Instead of cleaning up their industry and getting rid of all the people who send me bad pitches, the industry has gone on attack. Shel Holtz has one of the kinder versions of this attack.
This is why I got out of the news business and why I don’t care anymore about getting on Digg or Techmeme. Many PR people have an entitlement attitude. “We will get you to cover our products one way or another.”
Shel: of course journalists want you to pitch them on email. Out of 1000 pitches 995 are crappy. I sure wouldn’t want to get 995 crappy pitches on my phone. Or 995 crappy pitches face-to-face. Email is the most efficient place to get crappy pitches. Actually that’s not true. Twitter is a far better place for crappy pitches. Why? Because they are limited to 140 characters (which actually greatly improves your chances — only 237 out of 1,000 pitches on Twitter are crappy).
I was wrong, though, to paint every PR person with the “PR sucks” brush. There are good ones. I do read every PR pitch, even the crappy ones. Of course I was being obstinate. This is blowback because I get so many crappy pitches for so many things I don’t care about.
I am not the first to ask PR people to both send me better pitches and to not do it in email. Dan Gillmor, a real professional journalist (who worked for the San Jose Mercury News and who was instrumental in getting the DOJ to go after Microsoft) said that long before I did. Back when he did that I didn’t pay attention because the PR industry hadn’t yet started sending me lots of lame pitches. I should have paid more attention. Today Gillmor is no longer a journalist. Note what his contact page says “don’t pitch me.” After being a blogger or journalist many people feel the same way. I have lots of meetings with journalists and they always gripe about the PR pitches they get. Why? Because this industry won’t clean itself up and won’t look at what it’s doing as being caustic. Even good ones like Shel Holtz won’t look internally.
Why is this a private note? Well, my readers don’t care so I wanted to let them know they can just skip this one. They just want me to find the coolest stuff in the industry to hear about and get my video camera in front of them. They don’t care about the private hell that has become my email inbox.
Yesterday I got videos of friendfeed’s press conference. Notice that they did pitch me in email, but pitched me to come to that event. Also note that friendfeed doesn’t have a PR person, they already have my attention so no need to pay $10,000 a month to get more of it. See, if your company is good it’ll probably get my attention anyway. Heck, Zappos has never pitched me (that’s a shoe company) but I am interested in that company because so many of the people I follow praise them. That’s also how I found Feedly and Evernote, two companies I like a lot.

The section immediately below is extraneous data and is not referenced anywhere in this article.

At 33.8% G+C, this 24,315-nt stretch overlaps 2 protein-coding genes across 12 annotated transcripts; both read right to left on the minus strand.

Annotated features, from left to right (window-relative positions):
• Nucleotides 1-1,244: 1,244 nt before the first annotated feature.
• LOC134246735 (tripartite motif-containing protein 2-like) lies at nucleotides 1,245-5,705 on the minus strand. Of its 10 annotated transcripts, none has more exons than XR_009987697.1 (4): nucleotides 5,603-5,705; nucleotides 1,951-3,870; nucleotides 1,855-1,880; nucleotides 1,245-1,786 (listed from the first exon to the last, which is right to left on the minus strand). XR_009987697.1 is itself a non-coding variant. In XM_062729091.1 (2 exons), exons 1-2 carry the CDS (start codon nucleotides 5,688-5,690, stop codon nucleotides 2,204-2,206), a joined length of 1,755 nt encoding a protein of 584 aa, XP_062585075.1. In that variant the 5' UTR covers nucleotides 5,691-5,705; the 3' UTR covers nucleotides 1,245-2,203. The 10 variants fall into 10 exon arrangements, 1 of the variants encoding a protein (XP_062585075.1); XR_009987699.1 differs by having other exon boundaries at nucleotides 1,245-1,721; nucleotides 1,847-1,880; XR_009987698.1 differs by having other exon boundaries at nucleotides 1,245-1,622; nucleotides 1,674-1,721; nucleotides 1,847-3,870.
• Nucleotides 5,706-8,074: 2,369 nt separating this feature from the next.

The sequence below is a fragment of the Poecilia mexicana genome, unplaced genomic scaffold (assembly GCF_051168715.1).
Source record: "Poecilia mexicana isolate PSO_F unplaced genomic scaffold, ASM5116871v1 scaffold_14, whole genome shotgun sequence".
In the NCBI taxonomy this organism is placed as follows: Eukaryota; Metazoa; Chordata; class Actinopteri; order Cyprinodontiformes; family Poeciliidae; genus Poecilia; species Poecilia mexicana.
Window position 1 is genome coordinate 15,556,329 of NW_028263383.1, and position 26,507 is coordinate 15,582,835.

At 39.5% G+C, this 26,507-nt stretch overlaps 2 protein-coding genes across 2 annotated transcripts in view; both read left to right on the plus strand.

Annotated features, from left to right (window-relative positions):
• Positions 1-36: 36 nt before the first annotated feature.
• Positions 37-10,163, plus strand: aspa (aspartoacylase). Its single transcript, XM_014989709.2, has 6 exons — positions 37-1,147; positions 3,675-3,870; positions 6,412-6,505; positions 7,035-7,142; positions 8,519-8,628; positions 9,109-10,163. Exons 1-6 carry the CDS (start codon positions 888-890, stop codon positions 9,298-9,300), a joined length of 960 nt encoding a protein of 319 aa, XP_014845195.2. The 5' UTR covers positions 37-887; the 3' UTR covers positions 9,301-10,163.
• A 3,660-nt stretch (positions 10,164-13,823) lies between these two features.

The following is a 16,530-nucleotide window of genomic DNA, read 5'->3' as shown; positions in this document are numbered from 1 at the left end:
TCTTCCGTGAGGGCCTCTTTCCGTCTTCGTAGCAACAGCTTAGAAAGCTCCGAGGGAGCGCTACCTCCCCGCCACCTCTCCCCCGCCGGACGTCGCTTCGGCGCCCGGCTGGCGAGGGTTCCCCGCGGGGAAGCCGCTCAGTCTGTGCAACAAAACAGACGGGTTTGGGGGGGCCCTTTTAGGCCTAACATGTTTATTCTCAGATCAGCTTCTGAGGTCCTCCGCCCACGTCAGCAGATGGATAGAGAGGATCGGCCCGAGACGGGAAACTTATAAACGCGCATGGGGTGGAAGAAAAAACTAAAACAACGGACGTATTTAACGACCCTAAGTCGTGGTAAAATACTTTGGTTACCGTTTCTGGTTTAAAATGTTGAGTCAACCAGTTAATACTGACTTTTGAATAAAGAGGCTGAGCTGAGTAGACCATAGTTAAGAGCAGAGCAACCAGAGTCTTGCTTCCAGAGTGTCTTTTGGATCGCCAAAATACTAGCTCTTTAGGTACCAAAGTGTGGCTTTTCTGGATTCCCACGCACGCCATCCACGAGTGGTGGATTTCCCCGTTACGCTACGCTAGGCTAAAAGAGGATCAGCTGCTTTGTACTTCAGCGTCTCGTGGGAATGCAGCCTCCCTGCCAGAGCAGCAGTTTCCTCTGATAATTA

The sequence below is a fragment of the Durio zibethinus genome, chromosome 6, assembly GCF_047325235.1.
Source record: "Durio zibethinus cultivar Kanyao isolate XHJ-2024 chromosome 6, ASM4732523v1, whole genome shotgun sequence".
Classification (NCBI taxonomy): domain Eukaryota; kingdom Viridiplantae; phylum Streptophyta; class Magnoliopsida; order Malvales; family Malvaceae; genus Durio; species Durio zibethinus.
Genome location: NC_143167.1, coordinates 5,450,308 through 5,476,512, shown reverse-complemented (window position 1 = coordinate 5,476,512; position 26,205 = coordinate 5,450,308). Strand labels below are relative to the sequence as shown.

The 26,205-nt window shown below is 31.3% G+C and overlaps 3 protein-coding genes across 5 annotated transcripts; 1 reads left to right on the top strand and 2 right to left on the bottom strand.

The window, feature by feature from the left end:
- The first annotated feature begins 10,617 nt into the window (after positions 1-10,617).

So, how do good PR people pitch me? They do send me email. But they build a relationship with me first and find out what I like to write about. One example? Jeremy Toeman. He tells me all the time that he has clients he doesn’t pitch to me because they aren’t going to be interesting to me or my readers. He protects his relationship with me from crappy pitches.
Because Jeremy both knows me as a person and doesn’t send me tons of crappy PR pitches, when he sends me email I listen. He doesn’t just send me pitches for his own company, either. If I’ve missed something interesting he calls me and says “did you see this?” He regularly tweets the same and blogs things that I need to be aware of (sometimes even calling me on the carpet when I’m off base).
But the other interesting thing is he rarely pitches his company in email. His best pitches come when we’re walking around Golden Gate park with our kids. Or, like when he launched his new company recently, when we’re just sitting around his house (that’s why I almost always am carrying a video camera).
So, Shel, and all the other PR people, keep sending me your crappy (and good) pitches to firstname.lastname@example.org. If you think you really have something awesome, don’t email me. Call me. My phone number is on my blog. +1-425-205-1921 It’s been there for four years now. I don’t mind getting calls from people who really have something great to show me.
What do I care about now? People and companies who are fanatical about building a better Internet.
If I can’t take your call (today I’m in meetings all day, for instance). I’ll call you back when I can. Thanks and sorry if you felt attacked by my broad brushes. If you have a blog and a Twitter account you probably aren’t among the bad ones anyway so don’t stick up so much for the bad ones because that tarnishes the good work you do.